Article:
Over the past thirty years, we’ve seen several artists merge pop music with high fashion, but it’s not so common for a singer-songwriter to bring science and technology into the mix. Viktoria Modesta wants to do just that.
“I am a bionic pop artist,” she told Futurism in a recent interview. “My main aim, for the last few years, has been to bring science and technology and high art into pop culture.”
Complications during her birth led to a lasting problem with Modesta’s left leg. In 2007, she chose to have the limb amputated below the knee to aid her mobility and prevent any further medical issues. Since then, prosthetic technology has been a major — and hugely beneficial — part of her life.
“People dismiss sci-fi and technology as something that’s not cool and not glamorous,” she continues. “And I’ve kind of made it my mission to change that.”
How does she plan on doing this? By changing the way that people think about science and technology. “Really, I am trying to explore the concept of the artist in the future,” she explains. “You put together someone who works in tech and someone who works in high fashion, and they think that they won’t be able to talk about anything. But the way I see it, everyone just has different mediums of expression.”
“A lot of people talk about technology as though it is separate from human feeling or emotion,” Modesta observes. “It’s very much ‘here are the humans and here is technology,’ and I really don’t see it that way.”
Her experience with prostheses hasn’t just impacted her the way she walks and moves around. She’s spoken at length about how using this kind of technology has altered her conception of the self, and made her re-evaluate her priorities in terms of self-image.
Modesta has experienced firsthand the profound impact that scientific research and new technology can have on a person’s life and outlook. Her prosthetic leg changed the way she sees the world, just like a great record or a great novel might, and as a result she considers scientists and innovators as artists in their own right.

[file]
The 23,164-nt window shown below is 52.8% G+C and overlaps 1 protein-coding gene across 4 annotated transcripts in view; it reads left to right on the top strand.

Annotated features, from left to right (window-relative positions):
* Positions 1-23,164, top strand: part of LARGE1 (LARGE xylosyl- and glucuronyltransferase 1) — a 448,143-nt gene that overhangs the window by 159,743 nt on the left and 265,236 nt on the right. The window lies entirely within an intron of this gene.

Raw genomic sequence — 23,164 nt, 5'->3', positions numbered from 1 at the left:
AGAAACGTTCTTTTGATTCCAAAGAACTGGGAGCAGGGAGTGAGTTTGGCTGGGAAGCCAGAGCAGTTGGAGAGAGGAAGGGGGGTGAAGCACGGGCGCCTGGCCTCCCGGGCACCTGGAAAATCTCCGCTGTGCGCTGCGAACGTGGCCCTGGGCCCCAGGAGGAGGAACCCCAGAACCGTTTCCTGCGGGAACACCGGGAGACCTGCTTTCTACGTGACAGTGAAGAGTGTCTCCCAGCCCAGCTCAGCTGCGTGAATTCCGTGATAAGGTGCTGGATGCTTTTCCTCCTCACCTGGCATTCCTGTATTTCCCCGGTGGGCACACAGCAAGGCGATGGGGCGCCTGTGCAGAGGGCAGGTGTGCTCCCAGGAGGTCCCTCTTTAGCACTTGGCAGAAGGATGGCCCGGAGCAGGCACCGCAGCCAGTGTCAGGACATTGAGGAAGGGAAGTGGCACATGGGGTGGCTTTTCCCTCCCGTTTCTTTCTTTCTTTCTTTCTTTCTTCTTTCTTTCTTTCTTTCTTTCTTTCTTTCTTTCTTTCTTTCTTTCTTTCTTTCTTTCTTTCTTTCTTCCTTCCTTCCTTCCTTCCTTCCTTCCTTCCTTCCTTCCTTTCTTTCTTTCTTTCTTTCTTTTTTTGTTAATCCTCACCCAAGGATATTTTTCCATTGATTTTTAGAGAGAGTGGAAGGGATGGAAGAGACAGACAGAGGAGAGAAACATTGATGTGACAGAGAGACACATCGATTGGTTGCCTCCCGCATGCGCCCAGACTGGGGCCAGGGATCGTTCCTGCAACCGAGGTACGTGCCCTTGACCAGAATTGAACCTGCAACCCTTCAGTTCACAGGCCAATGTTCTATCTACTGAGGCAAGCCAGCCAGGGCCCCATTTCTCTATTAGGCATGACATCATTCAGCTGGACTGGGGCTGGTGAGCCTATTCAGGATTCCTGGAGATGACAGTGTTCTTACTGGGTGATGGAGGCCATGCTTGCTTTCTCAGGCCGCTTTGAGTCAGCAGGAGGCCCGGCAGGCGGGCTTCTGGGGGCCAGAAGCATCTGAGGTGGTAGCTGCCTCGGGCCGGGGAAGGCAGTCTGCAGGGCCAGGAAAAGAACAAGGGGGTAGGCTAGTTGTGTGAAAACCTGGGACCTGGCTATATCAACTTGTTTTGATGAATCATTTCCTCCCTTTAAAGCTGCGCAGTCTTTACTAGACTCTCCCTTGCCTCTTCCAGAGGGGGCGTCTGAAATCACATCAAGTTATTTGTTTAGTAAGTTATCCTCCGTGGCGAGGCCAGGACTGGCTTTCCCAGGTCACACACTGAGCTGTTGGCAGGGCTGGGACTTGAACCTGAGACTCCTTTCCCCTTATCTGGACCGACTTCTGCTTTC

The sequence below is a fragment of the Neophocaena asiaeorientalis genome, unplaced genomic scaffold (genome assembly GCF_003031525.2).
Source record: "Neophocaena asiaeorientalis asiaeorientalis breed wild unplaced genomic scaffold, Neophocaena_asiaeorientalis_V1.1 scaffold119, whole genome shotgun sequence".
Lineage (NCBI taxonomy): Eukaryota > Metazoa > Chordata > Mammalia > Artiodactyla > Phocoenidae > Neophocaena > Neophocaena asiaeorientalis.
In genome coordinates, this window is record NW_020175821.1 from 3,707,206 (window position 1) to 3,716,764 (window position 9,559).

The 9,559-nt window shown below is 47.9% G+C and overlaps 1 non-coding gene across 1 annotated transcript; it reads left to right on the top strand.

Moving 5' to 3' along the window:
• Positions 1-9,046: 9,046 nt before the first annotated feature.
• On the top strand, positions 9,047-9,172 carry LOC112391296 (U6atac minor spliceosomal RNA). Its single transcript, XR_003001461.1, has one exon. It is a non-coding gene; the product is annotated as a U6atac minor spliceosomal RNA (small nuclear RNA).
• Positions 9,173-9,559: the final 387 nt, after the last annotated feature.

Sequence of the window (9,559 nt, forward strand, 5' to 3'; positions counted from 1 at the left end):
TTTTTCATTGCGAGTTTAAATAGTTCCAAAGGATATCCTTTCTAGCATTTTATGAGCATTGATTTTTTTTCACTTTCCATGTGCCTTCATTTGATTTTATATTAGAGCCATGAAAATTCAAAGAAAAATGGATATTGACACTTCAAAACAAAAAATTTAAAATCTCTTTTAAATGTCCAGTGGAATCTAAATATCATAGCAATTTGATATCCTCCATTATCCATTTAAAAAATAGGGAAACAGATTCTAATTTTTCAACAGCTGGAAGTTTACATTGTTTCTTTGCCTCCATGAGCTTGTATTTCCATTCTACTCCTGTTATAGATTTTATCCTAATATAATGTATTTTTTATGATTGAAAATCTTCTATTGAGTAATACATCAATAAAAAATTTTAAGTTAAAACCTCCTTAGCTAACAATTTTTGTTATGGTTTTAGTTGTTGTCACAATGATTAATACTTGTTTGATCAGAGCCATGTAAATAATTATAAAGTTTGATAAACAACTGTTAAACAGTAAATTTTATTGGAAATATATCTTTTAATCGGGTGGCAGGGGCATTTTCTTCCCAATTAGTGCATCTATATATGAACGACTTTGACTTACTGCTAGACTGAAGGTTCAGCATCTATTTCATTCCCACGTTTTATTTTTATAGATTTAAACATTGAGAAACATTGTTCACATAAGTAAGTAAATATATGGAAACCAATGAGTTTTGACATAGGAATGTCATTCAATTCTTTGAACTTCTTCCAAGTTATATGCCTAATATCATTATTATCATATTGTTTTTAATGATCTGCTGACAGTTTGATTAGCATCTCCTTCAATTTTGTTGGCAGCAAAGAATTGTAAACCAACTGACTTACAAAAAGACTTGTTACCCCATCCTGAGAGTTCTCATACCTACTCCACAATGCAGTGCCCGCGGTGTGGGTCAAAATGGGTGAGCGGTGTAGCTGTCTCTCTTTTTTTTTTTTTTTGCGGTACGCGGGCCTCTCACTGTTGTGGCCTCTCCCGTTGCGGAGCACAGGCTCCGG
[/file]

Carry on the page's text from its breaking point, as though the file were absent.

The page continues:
“When I observe artists and scientists working on their projects, to me, they are just using different brushes,” Modesta notes. “You need the same amount of imagination and open-mindedness to be able to leap into those ideas. I really hope that science and technology are able to be viewed more as art on a mainstream platform soon because, when you start using technology as a tool to express yourself, that’s when you really get into fun territory.”
“I am an infinitely curious person,” says Modesta. “What that really means is that I seek inspiration and motivation from everything. And that’s one of the things that puts me off in relation to the current state of things in many fields — that feeling of separation and bracketing. Like, if you are into science, you should only be inspired by this particular thing.”
She puts no such limitations on her own work. Whether she’s making music, modelling, or acting, she’s always eager to collaborate with a diverse group of people, who offer up their own expertise in fields spanning bioelectronics, fashion, tech, music and more.
When artists and technologists intermingle, we get fascinating projects like the Plantoid. When different industries come together, we see projects like advanced clean-up robots with hydraulic arms, and new ways to make electric vehicles more practical.
Collaboration is a skill in its own right — and just like Modesta says, it’s one that can offer up improvements to just about any kind of project.